Let The Right One In gives us two lonely children, one of them a bloodsucking serial killer. But that’s all right, because they’re there for each other. Half the film plays out like an adolescent romance, as Oskar (Kare Hedebrant) develops his friendship with Eli (Lina Leandersson) in the dark Swedish winter. Up until Eli actually begins murdering people and drinking their blood, it’s a very sweet story.
But it really remains sweet. Oskar’s friendship with Eli gives him the strength to begin fighting back against his bullies. Set against the backdrop of Sweden in the winter, it’s a story imbued with darkness that ultimately comes to the conclusion that sometimes darkness is OK. If you’re a vampire, in fact, it’s preferable to the light. There are scenes of some pretty extreme gore – the best being the closing scene in the swimming pool, which is just amazing – but you forever feel sympathy with the children. It’s them against the world of light, and damn if you don’t want the darkness to win.
43) The Orphanage
Did I mention that Guillermo del Toro is awesome? No? Well I’m saying it now. Although he did not direct The Orphanage (El Orfanato) – the credit should go to J.A. Bayona – the film is nevertheless very much in keeping with his filmography. I still find it difficult not to think of this one as a del Toro film.
Whoever is responsible for it, The Orphanage ranks right up there as one of the best haunted house movies I’ve ever seen. The plot follows Laura (Belen Rueda), who returns home with her husband (Fernando Cayo) and son Simon (Roger Princep) to re-open the orphanage that she grew up in. Weird things begin to happen, including the appearance of the boy Tomas in a sack-cloth mask, all leading up to the disappearance of the terminally-ill Simon after a fight with his mother.
The Orphanage is much creepier than scary – the random appearances of Tomas, the strange sounds in the house, etc. – and punctuates its horror with quiet, sad moments. Simon is wise beyond his years, the orphanage haunted – literally and figuratively – by the ghosts of the motherless children. It’s one of the few haunted house movies that will frighten you and move you in equal measure. Forget ranking it up there with horror films – The Orphanage is a great film period.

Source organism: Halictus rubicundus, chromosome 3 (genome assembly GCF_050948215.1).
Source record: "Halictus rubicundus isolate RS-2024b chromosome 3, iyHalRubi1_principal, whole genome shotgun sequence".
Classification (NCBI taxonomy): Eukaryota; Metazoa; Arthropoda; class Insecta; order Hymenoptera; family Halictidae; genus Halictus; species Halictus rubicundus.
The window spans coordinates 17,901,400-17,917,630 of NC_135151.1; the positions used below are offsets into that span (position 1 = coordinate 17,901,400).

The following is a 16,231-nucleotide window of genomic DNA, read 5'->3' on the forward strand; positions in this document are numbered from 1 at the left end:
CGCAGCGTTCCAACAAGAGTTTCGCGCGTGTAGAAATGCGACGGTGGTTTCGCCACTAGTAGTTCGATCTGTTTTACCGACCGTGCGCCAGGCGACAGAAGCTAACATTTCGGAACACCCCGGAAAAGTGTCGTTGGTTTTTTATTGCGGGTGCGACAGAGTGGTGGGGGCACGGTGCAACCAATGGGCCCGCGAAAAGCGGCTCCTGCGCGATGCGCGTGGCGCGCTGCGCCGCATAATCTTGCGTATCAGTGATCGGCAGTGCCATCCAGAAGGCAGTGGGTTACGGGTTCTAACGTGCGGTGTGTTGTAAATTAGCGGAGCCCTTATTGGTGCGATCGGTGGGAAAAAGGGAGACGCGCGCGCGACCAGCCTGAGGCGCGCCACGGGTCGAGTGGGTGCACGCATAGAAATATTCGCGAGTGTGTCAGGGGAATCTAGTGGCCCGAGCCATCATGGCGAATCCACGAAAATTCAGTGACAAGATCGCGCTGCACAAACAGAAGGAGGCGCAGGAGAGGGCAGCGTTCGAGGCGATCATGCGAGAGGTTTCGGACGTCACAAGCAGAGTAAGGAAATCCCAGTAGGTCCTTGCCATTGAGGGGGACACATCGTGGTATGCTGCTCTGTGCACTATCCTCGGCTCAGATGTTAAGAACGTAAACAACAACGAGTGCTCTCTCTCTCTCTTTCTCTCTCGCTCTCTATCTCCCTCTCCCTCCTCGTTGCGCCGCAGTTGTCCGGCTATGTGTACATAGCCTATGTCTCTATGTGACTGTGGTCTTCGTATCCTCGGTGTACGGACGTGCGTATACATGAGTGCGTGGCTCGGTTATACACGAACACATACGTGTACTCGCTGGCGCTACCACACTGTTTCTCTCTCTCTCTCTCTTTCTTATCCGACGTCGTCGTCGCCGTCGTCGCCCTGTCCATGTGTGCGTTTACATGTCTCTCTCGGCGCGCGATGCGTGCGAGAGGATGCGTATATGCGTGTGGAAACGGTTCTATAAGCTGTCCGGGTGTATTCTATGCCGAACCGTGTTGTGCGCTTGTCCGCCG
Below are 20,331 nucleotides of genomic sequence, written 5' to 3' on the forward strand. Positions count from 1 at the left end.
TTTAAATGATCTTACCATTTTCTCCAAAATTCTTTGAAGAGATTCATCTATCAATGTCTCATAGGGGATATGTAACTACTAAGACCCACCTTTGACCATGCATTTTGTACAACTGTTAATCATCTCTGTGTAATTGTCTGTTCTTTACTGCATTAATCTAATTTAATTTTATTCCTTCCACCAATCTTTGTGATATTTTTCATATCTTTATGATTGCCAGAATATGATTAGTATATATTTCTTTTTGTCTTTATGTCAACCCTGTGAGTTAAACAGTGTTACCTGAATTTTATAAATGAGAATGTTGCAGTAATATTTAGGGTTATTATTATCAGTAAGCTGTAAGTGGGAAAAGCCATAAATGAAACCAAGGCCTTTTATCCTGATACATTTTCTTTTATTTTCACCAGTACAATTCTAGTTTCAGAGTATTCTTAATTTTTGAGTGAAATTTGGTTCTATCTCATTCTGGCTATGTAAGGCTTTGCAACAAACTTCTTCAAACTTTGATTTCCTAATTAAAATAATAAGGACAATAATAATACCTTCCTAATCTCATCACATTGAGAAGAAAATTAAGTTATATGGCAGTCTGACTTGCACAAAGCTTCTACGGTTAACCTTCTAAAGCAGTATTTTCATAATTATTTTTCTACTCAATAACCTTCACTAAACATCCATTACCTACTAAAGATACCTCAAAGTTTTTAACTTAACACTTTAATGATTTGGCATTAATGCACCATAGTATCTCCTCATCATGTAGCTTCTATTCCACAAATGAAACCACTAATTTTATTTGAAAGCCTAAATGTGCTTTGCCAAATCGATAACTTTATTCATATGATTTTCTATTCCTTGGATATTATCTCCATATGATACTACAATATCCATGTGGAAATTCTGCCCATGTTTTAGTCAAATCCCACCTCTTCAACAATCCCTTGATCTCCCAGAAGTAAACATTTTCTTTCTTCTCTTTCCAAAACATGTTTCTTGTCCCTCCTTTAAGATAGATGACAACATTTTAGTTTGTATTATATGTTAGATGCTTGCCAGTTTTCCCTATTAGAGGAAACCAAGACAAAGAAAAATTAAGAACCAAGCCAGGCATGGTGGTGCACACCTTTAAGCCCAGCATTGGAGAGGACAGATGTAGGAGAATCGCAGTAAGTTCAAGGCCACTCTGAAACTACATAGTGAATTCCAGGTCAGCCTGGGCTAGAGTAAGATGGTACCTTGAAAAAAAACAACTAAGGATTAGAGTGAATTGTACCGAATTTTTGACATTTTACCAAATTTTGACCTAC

42) Child’s Play
As if being a kid isn’t hard enough, what are you to do when horror movies start targeting your worst fears? Sure, Child’s Play was rated R and meant for adults, but how many children were shown a new nightmare after “accidentally” watching this classic? Brad Dourif’s turn as Chucky the killer doll is one of the most famed in horror history, and Chucky himself has become an icon. The pint-sized killer monster was a vicious little guy, and his use of a hammer in the first film still creates a phantom headache in fans.
More inventive than the slashers before him, and much funnier at times, Chucky’s legacy continued through the sequels, both good and terrible. But it all started in Child’s Play, and children across the world have never looked at stuffed animals the same way since. A film able to cause eternal mistrust in one of the most comforting items a child could have is truly diabolical, and Child’s Play perfectly fits the bill.
41) Return of the Living Dead
There are some zombie movies which treat the topic the the utmost seriousness, and then there are films like The Return of the Living Dead which have an uncanny sense of humor about the subject. I’m not sure which I prefer when done 100% perfectly, but Dan O’Bannon makes a steadfast argument for humor in this 80s throwback classic. Why can’t all horror movies just have been made in the 80s?
O’Bannon’s film isn’t the flashiest of horror movies either, despite the atrocious clothing styles of the 80s, and has a real low-budget feel that works perfectly with the schlocky material. The zombies are also cut from a different cloth, moving around like people and talking, which offers an interesting take on the tired walking zombies we’re so used to.